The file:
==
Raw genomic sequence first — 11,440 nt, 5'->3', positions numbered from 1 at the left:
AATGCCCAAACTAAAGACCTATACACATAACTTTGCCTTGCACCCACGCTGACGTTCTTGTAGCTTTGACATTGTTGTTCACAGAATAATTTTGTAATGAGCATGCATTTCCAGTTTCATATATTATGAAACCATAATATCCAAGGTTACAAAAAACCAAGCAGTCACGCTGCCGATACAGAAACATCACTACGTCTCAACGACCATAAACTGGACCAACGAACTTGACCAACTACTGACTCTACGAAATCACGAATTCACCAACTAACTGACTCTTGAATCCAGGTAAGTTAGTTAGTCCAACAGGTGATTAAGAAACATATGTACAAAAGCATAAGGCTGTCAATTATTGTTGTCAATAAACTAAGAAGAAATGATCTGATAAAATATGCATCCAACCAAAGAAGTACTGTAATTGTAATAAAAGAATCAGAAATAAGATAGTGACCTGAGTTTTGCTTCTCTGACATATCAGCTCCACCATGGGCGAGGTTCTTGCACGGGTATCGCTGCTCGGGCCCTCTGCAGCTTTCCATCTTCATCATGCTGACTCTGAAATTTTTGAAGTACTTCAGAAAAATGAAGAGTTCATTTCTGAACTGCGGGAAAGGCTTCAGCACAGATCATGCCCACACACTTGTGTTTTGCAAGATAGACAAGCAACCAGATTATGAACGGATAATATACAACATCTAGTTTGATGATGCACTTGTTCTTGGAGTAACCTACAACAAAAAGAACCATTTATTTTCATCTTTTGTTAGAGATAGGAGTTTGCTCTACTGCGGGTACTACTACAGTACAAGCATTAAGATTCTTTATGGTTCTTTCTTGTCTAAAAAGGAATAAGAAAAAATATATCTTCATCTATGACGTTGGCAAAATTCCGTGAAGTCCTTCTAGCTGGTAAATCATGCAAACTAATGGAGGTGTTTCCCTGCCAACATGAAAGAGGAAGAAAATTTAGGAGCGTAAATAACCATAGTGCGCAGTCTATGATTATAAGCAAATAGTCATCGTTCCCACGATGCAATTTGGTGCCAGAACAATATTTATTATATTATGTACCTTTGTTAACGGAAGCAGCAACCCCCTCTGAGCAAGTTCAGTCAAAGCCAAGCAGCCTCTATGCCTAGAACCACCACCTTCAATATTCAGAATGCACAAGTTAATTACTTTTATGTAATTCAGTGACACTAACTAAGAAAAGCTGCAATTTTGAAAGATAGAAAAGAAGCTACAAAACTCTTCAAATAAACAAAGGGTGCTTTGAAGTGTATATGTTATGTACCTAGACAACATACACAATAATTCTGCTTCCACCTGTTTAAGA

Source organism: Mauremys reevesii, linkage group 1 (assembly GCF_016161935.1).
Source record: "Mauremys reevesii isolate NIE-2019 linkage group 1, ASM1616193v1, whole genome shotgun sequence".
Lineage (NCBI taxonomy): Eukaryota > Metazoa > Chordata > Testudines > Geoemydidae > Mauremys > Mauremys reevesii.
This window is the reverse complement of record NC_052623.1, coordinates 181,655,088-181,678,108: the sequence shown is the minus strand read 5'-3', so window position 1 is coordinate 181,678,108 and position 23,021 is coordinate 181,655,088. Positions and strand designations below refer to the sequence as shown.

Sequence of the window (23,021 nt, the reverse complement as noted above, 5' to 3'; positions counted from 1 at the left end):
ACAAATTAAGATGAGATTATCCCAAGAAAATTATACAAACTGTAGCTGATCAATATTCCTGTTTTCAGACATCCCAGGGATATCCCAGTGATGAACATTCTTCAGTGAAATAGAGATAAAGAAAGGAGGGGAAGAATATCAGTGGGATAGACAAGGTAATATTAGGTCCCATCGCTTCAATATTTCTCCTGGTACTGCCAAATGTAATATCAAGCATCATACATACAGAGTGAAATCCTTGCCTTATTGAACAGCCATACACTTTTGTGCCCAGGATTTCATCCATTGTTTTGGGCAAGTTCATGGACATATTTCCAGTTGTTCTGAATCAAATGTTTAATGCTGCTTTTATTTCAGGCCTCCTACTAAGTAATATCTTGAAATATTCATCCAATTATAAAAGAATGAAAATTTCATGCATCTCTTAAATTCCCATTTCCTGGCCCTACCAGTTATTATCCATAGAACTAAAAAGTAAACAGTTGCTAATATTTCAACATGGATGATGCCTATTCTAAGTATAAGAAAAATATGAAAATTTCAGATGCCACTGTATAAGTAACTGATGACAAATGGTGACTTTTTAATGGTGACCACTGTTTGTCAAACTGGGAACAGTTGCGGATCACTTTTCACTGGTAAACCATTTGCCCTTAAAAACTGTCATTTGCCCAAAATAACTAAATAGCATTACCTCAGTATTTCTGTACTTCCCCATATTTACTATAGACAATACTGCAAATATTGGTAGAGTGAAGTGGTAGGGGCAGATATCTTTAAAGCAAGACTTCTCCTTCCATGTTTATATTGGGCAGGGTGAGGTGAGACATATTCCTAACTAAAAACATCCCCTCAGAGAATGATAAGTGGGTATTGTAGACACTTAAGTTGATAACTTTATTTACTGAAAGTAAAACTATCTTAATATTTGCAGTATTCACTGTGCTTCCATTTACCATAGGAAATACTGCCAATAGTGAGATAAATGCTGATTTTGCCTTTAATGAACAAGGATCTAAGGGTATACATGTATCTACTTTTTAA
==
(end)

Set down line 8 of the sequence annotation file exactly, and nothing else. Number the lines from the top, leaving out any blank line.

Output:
ACAAATTAAGATGAGATTATCCCAAGAAAATTATACAAACTGTAGCTGATCAATATTCCTGTTTTCAGACATCCCAGGGATATCCCAGTGATGAACATTCTTCAGTGAAATAGAGATAAAGAAAGGAGGGGAAGAATATCAGTGGGATAGACAAGGTAATATTAGGTCCCATCGCTTCAATATTTCTCCTGGTACTGCCAAATGTAATATCAAGCATCATACATACAGAGTGAAATCCTTGCCTTATTGAACAGCCATACACTTTTGTGCCCAGGATTTCATCCATTGTTTTGGGCAAGTTCATGGACATATTTCCAGTTGTTCTGAATCAAATGTTTAATGCTGCTTTTATTTCAGGCCTCCTACTAAGTAATATCTTGAAATATTCATCCAATTATAAAAGAATGAAAATTTCATGCATCTCTTAAATTCCCATTTCCTGGCCCTACCAGTTATTATCCATAGAACTAAAAAGTAAACAGTTGCTAATATTTCAACATGGATGATGCCTATTCTAAGTATAAGAAAAATATGAAAATTTCAGATGCCACTGTATAAGTAACTGATGACAAATGGTGACTTTTTAATGGTGACCACTGTTTGTCAAACTGGGAACAGTTGCGGATCACTTTTCACTGGTAAACCATTTGCCCTTAAAAACTGTCATTTGCCCAAAATAACTAAATAGCATTACCTCAGTATTTCTGTACTTCCCCATATTTACTATAGACAATACTGCAAATATTGGTAGAGTGAAGTGGTAGGGGCAGATATCTTTAAAGCAAGACTTCTCCTTCCATGTTTATATTGGGCAGGGTGAGGTGAGACATATTCCTAACTAAAAACATCCCCTCAGAGAATGATAAGTGGGTATTGTAGACACTTAAGTTGATAACTTTATTTACTGAAAGTAAAACTATCTTAATATTTGCAGTATTCACTGTGCTTCCATTTACCATAGGAAATACTGCCAATAGTGAGATAAATGCTGATTTTGCCTTTAATGAACAAGGATCTAAGGGTATACATGTATCTACTTTTTAA